The trade talks come at a time when some companies exposed to Chinese consumers are facing more challenging trading. Following the recent profit warning from Apple, competitor Samsung flagged softer trading, while Chinese car manufacturer Geely altered its sales guidance to zero growth for 2019. Another reason for the stock market falls in December is the outlook for US company profits. During the fourth quarter there were 72 profit warnings from S&P 500 companies, twice as many as issued positive guidance. Furthermore, US analysts have lowered their forecasts to single-digit earnings growth for the next three quarters of 2019.
Despite optimism about trade talks, the World Bank trimmed its global economic growth outlook for 2019 from 3% to 2.9%. The US growth forecast was maintained at 2.5%, but European growth was reduced from 1.7% to 1.6%.
In Europe, German industrial production dropped 1.9% or almost twice as much as the most pessimistic forecaster predicted. Given December is traditionally a weaker month for industrial production due to Christmas factory shutdowns, Germany will need a small miracle if it wants to escape a technical recession and avoid posting two consecutive negative quarters in a row. Italy also saw a fall in industrial production that was much worse than expected.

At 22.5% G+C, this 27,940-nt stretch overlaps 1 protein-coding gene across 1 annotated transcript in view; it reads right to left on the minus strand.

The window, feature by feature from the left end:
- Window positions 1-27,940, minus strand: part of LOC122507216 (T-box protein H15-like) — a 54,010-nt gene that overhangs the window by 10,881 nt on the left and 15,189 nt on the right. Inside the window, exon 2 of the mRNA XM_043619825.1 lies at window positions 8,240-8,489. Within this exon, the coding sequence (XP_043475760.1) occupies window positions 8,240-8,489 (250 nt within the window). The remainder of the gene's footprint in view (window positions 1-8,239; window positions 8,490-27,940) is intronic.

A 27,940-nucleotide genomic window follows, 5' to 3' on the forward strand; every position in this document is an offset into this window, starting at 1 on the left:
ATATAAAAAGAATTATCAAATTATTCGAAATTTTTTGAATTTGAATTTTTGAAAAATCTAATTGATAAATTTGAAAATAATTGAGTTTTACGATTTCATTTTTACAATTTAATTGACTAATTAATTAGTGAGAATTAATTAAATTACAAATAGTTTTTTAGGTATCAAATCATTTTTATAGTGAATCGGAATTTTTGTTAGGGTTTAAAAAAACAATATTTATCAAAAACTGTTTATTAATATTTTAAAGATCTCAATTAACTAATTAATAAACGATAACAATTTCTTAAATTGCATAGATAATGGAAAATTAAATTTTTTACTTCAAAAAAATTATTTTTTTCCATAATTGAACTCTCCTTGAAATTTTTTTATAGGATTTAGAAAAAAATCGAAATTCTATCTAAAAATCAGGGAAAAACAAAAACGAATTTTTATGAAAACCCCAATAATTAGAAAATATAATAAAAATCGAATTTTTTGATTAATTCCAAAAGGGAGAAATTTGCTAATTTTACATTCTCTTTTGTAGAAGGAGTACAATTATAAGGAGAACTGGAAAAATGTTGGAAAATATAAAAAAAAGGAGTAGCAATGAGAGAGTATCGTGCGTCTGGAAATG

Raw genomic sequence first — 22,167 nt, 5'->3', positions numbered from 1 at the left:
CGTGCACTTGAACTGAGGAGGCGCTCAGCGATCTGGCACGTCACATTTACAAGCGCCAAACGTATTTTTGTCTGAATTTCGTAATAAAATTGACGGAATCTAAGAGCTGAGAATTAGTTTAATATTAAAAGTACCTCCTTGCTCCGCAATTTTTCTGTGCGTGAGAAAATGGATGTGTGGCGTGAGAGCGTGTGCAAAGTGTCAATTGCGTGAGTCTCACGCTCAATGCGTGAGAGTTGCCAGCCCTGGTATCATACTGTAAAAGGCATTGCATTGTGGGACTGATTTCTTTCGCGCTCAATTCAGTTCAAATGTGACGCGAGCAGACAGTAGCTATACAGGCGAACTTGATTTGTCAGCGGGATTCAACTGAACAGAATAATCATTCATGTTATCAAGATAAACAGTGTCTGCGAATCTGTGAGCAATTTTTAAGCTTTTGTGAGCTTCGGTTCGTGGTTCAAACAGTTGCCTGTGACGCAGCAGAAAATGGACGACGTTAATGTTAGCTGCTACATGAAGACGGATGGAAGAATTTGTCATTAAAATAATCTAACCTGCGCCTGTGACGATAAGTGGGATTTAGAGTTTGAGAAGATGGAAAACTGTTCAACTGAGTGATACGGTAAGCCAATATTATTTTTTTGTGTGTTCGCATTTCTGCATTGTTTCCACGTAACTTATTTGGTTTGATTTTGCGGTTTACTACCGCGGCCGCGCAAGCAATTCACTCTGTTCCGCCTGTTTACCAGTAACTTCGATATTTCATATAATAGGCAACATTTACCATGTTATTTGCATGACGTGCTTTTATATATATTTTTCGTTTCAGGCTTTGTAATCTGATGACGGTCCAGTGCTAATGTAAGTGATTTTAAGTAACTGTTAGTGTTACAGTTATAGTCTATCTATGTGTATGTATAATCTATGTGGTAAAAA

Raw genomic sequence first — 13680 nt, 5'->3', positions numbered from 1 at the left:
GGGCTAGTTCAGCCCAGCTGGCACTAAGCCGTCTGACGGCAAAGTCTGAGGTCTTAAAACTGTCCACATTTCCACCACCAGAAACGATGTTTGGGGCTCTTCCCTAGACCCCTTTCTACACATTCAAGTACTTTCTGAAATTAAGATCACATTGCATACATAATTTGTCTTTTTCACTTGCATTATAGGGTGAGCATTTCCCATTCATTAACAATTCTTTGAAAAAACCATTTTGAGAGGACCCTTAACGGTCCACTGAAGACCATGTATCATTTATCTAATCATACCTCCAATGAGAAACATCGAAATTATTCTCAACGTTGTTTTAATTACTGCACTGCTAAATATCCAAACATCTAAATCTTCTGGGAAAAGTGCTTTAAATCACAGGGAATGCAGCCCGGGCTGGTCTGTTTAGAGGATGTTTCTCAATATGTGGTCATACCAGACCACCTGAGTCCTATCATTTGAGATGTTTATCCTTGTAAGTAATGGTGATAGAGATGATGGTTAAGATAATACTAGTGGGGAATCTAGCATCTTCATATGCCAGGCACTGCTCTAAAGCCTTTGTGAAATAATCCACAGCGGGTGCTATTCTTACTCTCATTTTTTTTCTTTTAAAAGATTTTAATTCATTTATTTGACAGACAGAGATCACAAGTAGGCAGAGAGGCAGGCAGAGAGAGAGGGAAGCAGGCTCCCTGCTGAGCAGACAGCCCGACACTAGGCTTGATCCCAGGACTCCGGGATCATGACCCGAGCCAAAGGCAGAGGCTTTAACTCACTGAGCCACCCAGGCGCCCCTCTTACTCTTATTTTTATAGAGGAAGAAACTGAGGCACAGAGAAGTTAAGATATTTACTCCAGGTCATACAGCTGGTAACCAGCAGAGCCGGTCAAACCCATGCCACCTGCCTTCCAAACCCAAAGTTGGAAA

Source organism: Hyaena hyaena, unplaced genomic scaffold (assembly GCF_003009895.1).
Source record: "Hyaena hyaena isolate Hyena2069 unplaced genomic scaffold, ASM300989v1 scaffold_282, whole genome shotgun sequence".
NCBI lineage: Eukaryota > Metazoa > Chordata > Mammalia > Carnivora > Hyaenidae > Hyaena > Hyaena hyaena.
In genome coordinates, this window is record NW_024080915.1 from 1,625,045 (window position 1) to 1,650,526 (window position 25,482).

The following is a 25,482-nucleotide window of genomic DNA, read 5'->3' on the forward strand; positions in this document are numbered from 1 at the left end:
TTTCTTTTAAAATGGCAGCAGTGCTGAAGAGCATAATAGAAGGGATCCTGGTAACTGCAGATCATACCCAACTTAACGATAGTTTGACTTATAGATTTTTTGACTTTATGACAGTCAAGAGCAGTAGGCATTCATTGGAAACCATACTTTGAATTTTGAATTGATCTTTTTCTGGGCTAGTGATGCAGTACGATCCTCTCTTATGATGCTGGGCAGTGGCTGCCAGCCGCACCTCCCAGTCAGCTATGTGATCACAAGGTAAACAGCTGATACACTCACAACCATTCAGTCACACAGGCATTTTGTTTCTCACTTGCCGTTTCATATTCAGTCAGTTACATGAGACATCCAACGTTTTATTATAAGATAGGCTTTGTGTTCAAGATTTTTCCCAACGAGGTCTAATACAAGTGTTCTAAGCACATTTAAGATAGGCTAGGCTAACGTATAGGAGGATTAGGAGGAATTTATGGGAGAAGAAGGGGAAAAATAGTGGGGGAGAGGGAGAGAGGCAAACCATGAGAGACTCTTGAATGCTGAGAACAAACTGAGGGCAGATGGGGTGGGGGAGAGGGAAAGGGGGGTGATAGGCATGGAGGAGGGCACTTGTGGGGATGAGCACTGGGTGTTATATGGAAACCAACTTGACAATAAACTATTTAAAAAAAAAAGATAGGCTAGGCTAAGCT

In the US, Federal Reserve (Fed) Chair Jerome Powell said that the US economy has entered 2019 with good momentum and that the central bank will be ‘patient and flexible with interest rate rises.’ Significantly, Powell is still talking about rate rises subject to global macro-economic, trade tariff and financial market uncertainty. In the meantime, the Fed has stepped up quantitative tightening (QT) to $50bn per month by allowing the US Treasury bonds it owns to ‘roll off’, without replacement when they mature. After December’s taper tantrum, markets are now starting to factor in an increase in interest rates, possibly in the second half of 2019. Elsewhere, President Trump made his first TV address to the nation from the Oval office, escalating a stand-off with Congress over a US government shutdown as he continues to seek funding for his long-promised US-Mexico border wall. Some 800,000 government workers are currently not being paid as a result.
Given the weakening economic growth outlook the Chinese authorities are reported to be preparing measures to boost the consumption of cars and household appliances. This shows again how weak the Chinese economy is and these measures may be only the first of several rounds of stimulus to be undertaken this year. Slower economic growth is being reflected in inflation data, with the rate now below 2%, supporting the case for further stimulus measures.
Brent oil recovered to over $60 on trade talk optimism and reports that Saudi Arabia is looking to cut output by 800,000 barrels a day as part of OPEC’s planned cut in production at the end of January.
Finally, investors just love acronyms. We’ve had BRICs, FANGS, QE and QT, amongst others. One reason for the positive start to global markets in 2019 is FOMO. What is that? The Fear of Missing Out. Well they do say markets are driven by fear and greed!